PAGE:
New Castle News
NEW CASTLE —
That was worth it.
No matter what happens next weekend, that was worth it.
Yesterday’s high-fiving, head-scratching, jaw-dropping, curse-inducing, postseason death-defying 38-31 victory by the Pittsburgh Steelers over the Green Bay Packers made this otherwise forgettable 2013 season at least somewhat memorable.
First of all, the NFL should schedule a game between these teams every season. The last time they met during the regular season was the classic 37-36 Pittsburgh win four years ago at Heinz Field. (And, you may recall, the next season Green Bay edged the Steelers 31-25 in a thrilling Super Bowl XLV.)
Superb drama each time these proud franchises meet.
What transpired on the field yesterday was more of the same.
The Steelers demonstrated all of the panache of a playoff team by pulling out this win, coming from behind and overcoming one of the most hideous officiating decisions in the history of the league.
Prior to that crazy ruling on the blocked field goal, there were two rules that stood out as clearly unfair:
*The Tuck Rule, when an obvious fumble is instead declared an incomplete pass (i.e. launching Tom Brady’s career)
*The Touchback Rule, when a player fumbles the ball out of the end zone … and the other team gets the ball on the 20. What? Maybe put it on the 1, but if they didn’t recover it, why give them the 20?
If there is any clear logic to those rules, it goes way over my head like a Brandon Weeden deep ball.
What happened midway through the third quarter at Lambeau Field also defies explanation.
Nursing a 17-14 lead, the Steelers blocked a field goal and Ryan Clark scooped it up. Inexplicably he tried to lateral it, but it was fumbled by William Gay, at which point Ziggy Hood inexplicably batted it forward out of bounds.
Inexplicably, the Packers got a first down out of that mess.
It was fourth down, the Packers didn’t recover the ball, the Steelers actually maintained possession (by Clark, whose knee was down before the lateral) for a moment, and the ball never reached the line to gain anyway. Obviously Hood should have been flagged for illegally advancing the ball, but if anything, it should have been a penalty against the Steelers on the return.
Perhaps the ruling makes sense to some official somewhere in the league office, but if it walks like a duck and quacks like a duck, it’s a duck. That looked like a blocked field goal, it sounded like a blocked field goal, it was a blocked field goal.
Alas, the ensuing touchdown scored by Green Bay only set up a supremely dramatic final 20 minutes of action.
There was Le’Veon Bell’s leap, as he hurdled a defender on a 25-yard gain during the ensuing drive. Bell rambled for 124 yards, the first Pittsburgh running back to go over 100 in 23 games.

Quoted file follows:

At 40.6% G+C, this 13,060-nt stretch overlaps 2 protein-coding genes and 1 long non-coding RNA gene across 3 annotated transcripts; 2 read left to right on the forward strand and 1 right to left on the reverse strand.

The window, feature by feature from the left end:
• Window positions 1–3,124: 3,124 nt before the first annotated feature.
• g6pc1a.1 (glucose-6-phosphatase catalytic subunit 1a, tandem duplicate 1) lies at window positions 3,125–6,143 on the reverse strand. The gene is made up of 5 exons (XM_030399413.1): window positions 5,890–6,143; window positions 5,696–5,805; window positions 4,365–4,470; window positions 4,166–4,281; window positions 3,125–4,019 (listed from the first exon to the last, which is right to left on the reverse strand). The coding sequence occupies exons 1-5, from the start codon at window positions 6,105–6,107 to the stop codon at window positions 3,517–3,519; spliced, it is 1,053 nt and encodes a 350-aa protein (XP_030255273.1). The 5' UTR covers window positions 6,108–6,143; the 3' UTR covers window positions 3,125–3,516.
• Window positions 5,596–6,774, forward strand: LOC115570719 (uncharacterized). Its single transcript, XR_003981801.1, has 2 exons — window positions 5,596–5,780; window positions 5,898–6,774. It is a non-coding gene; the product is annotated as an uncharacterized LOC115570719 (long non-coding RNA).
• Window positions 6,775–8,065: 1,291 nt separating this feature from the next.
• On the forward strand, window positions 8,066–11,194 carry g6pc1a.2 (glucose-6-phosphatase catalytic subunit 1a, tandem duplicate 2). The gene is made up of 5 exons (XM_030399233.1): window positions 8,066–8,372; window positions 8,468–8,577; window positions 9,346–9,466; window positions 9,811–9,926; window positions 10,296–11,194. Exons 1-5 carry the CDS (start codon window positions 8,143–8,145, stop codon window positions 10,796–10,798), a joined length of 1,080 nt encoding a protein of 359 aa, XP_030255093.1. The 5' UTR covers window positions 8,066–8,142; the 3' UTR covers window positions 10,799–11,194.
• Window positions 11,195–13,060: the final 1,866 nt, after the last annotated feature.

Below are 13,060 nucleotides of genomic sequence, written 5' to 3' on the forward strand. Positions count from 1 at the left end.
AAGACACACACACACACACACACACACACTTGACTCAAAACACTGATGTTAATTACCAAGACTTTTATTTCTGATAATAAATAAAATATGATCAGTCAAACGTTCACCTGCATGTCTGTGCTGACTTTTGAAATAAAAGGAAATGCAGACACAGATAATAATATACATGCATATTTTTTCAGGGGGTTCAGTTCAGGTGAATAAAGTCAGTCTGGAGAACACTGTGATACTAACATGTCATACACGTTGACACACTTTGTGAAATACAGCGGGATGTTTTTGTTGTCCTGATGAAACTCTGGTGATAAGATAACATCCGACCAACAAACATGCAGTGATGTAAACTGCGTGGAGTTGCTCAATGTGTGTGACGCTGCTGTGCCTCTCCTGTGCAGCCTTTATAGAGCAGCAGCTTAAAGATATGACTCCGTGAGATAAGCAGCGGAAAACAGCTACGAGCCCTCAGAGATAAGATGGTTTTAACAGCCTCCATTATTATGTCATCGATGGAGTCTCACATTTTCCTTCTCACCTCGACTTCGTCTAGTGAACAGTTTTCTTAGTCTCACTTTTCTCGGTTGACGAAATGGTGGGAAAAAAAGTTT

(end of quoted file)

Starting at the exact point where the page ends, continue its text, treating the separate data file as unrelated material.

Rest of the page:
There was a Matt Spaeth sighting, Cortez Allen’s pick-6 and A.J. Hawk’s athletic interception to give Green Bay life again to start the fourth quarter. (Did we mention that earlier in the game the Steelers pulled off a successful fake punt?)
Then there was the diving strip of Matt Flynn by Troy Polamalu, who has managed to produce one of his finest years at age 32. Brett Keisel’s fumble recovery put the Steelers in the red zone with less than two minutes left.
As if all that weren’t interesting enough, then things got really interesting.
After Green Bay jumped offsides on a field-goal attempt to give Pittsburgh a first down, the Steelers had the ball on the 1 with 1:28 remaining. It was second down. Green Bay was out of timeouts in a tie game. All the Steelers had to do was take a knee twice and the clock would run down to just a few ticks left and Shaun Suisham could trot out for a chip shot field goal to win it.
Green Bay seemed to be thinking that way, so they appeared to let Bell score a touchdown, giving the Packers plenty of time to go for a tying touchdown.
Alas, a 70-yard kickoff return later they were in position to do just that, but their braintrust had a brain cramp as well.
Green Bay had the ball on the Pittsburgh 6, second down, 10 seconds to go. A penalty had temporarily stopped the clock, but it was about to resume winding down once the refs set the ball. The Packers had plenty of time on the sideline to discuss the situation, which clearly called for a spike.
Instead, they let the clock run down, took several seconds to get the play off and, by the time Flynn threw incomplete in the end zone, the game was over.
And incredibly, Pittsburgh’s season is not over.
One week to go and the Steelers are still alive. What seemed to be an impossibility 24 hours ago — a playoff berth — now is at least on the radar, as most everything broke their way yesterday.
All they need is four games next Sunday to go their way: a Baltimore loss in playoff-bound Cincinnati, a San Diego loss to playoff-bound Kansas City, a Miami loss at home to the New York Jets and, of course, the Steelers have to take care of business against Cleveland at Heinz Field.
Running that table isn’t likely, but at least it gives Steelers fans something to root for in Week 17. (Recall 1989, anyone?)
And that possibility alone makes this season at least somewhat memorable.
(Steve Treu covers the Steelers for The News.)